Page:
More and more, I hear about ‘Autism’ classrooms. Are we sure that isolating children with Autism will make their adults lives easier and happier? Are we afraid to have children who are blind, or have ADHD, or who have orthopedic issues interact with the child with Autism? I know that I have heard many, many times that “I don’t want my child around that child with Autism. He will learn even more negative behaviors.”
Umm….So is inclusion only good when it suits us – when we think our children with disabilities will learn positive things from others? Are we being a tad hypocritical?
Monday, August 9, 2010
My first guest post is by Emma of A Writer in a Wheelchair. She describes herself as "a 28 year old Brit who loves to write and spends her life on wheels." I'd write more of an intro, but I'm late getting this up and am rushing to get ready for a wedding. If you like what you're reading please take a look at Emma's blog. I hope you don't mind me using your facebook photo. Thank you for writing Emma!
I was thinking the other day about what happens when people who aren’t disabled experience the world from wheelchairs. I suppose similar things happen when they try other sorts of equipment but it’s always wheelchairs that get mentioned to me.
A friend of mine had brain surgery when she was younger. It was a couple of years before I met her and I’ve known her about ten years so it was a good while ago. I’ve heard her on several occasions talk about the (I think) couple of months she spent in a chair whilst recovering. The thing she seems to have taken away most was the memory of places she’d always gone, shops etc, that she couldn’t whilst she uses the chair. She’s literally used the words “You wouldn’t believe the places you can’t go” to me before. And all I could think was “Well, actually, I could.”
Someone else I know had a very nasty accident and again was in a chair for a long while (and then on crutches for a while more). We don’t know each other well but the first time we saw each other once she’d recovered a bit she was telling me how she knew what I go through now. And how she’d gone out for lunch and been shocked to find she couldn’t get in. She’d ended up making a formal complaint.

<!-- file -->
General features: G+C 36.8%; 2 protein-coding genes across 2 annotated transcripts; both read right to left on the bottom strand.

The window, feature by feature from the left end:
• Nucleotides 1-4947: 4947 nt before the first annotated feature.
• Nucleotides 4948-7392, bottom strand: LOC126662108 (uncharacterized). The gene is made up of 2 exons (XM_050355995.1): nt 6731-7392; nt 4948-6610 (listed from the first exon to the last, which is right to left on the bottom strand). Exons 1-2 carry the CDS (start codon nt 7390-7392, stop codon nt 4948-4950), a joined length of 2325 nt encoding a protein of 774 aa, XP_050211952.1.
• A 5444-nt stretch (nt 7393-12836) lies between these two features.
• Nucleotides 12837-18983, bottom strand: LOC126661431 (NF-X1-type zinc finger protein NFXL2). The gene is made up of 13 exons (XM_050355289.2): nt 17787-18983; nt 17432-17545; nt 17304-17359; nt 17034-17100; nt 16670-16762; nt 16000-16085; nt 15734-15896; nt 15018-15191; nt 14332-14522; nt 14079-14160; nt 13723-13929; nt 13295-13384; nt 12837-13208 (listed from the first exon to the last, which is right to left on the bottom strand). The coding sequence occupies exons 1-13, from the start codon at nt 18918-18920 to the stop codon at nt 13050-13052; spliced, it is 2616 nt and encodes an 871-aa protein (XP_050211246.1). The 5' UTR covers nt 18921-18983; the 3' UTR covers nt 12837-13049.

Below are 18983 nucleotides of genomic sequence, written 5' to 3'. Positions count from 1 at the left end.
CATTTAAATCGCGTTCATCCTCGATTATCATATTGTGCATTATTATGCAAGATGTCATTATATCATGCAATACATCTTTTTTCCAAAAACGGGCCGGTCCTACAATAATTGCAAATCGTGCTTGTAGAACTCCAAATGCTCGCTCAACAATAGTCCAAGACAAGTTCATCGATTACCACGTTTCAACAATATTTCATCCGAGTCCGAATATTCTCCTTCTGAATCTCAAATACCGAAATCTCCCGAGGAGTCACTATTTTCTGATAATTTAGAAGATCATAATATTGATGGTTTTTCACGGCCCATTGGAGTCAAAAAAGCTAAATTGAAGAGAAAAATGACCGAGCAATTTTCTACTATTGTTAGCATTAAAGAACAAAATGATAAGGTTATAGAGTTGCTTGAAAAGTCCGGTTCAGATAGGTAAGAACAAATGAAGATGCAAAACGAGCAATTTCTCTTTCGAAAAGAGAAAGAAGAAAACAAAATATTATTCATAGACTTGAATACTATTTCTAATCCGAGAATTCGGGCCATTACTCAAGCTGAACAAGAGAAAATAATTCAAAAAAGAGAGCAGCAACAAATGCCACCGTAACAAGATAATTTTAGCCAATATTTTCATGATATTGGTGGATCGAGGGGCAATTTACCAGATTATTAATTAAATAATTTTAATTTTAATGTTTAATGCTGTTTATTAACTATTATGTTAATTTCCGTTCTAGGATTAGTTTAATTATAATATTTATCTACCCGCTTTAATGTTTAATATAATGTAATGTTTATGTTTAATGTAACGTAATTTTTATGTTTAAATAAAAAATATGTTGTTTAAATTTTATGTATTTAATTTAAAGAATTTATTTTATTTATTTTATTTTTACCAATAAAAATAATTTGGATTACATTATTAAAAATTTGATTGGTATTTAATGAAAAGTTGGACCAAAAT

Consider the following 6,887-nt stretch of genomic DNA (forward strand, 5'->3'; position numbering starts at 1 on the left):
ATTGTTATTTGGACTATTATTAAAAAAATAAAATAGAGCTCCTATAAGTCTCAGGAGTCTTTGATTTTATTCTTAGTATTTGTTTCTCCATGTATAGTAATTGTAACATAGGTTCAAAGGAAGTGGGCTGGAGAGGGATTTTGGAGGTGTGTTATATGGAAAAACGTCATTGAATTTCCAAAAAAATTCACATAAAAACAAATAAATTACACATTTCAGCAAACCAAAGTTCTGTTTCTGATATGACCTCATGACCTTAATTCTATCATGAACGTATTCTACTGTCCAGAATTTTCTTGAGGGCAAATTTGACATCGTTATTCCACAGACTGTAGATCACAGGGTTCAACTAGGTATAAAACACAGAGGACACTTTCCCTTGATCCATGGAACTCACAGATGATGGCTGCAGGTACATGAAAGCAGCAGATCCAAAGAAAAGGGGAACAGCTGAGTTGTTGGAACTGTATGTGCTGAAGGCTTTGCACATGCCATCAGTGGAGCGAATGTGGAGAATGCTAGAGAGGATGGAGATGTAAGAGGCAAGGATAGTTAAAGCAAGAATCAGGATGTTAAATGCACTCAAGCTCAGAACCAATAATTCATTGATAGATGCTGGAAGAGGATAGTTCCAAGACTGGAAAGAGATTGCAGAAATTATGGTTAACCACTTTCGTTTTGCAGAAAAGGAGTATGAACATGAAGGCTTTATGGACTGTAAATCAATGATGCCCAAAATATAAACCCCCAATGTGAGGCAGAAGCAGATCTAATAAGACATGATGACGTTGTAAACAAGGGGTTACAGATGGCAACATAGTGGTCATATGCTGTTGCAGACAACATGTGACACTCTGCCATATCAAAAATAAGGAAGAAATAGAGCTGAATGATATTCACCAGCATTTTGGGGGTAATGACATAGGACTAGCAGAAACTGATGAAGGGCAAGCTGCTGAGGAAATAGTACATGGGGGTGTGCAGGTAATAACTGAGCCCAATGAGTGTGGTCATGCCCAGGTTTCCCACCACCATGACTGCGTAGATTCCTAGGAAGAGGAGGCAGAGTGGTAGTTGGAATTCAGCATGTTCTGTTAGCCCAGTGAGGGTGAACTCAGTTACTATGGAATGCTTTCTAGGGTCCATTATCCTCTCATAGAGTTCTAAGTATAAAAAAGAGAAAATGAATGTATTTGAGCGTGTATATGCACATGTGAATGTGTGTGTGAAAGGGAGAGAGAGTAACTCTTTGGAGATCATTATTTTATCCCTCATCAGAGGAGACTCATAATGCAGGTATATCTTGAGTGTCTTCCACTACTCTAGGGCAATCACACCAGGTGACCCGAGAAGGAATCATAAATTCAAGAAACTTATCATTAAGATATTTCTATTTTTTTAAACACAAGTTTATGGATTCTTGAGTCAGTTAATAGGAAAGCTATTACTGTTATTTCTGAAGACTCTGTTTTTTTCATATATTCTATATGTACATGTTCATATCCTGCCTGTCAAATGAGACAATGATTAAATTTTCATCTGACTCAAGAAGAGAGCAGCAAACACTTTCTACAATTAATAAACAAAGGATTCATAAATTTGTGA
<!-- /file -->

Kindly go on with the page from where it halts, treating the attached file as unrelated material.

I just wanted to say “Welcome to my world” – she didn’t know what I go through but she’d gotten an idea. And my trip out to lunch wouldn’t have been ruined because I would have checked in advance out of necessity. Either I would have gone somewhere else or (if she did go where I think she did) I would have known from speaking to them that they have moveable ramps to get you in.
Actually, that makes me think of another example which I wasn’t going to include but I think I will. I recently went to a barbecue at someone’s house for members of a group we both belong to (it belonged to someone’s daughter I think). I wasn’t able to go to the toilet because of where cars had been left belonging to people who weren’t there, room for people to get through but not those of us on wheels. We spoke to the organiser and he suggested we go through another door. I pointed out that it had a step and he said “Oh, does it?”
I know several people who have done disability awareness courses and whose experiences on those courses have had a lasting affect. One guy I know who went on one is adamant more people need to do them (he works doing customer services for a train company and helps a lot of disabled people on and off of trains which actually is how I know him). Seeing the opposite side has obviously helped him a lot. Apparently one local organisation that runs those sorts of disability awareness courses always sticks people in wheelchairs and sends them to a specific take away because they always ignore people in wheelchairs.
Personally I’m not 100% convinced that more people do need to do them because I think that makes too much of it and perhaps even lessens their impact. But I do find it interesting to see how people react. However I would love to come to a day where people don’t react like that.
A positive story to end on. My parents took a relative with them to a funeral. She’s elderly and they took an old wheelchair with them for her to use. Afterwards she spoke to my parents and apologised because she never realised how hard being in a chair can be. I don’t think I would have agreed with that specific phrasing but I do know what she means. And it was a reaction that is much, much easier for me to deal with.
How have you found that others react to experiencing disability?
Wednesday, August 4, 2010
Buy a Blizzard Treat at a participating DQ® location on Miracle Treat Day and $1 or more per Blizzard Treat will benefit your local Children's Miracle Network Hospital. You'll be helping to save and improve the lives of children in your community! Visit MiracleTreatDay.com to find a participating location.
Monday, August 2, 2010
About 2 weeks ago I put out a call to some bloggers I am FB friends with. I'm going on vacation starting early Friday morning and I thought instead of not posting I would line up some guest posters. Unfortunately I only got 1 response as some people are busy recovering from knee surgery or going through other tough times, some are just plain busy, and some never answered at all.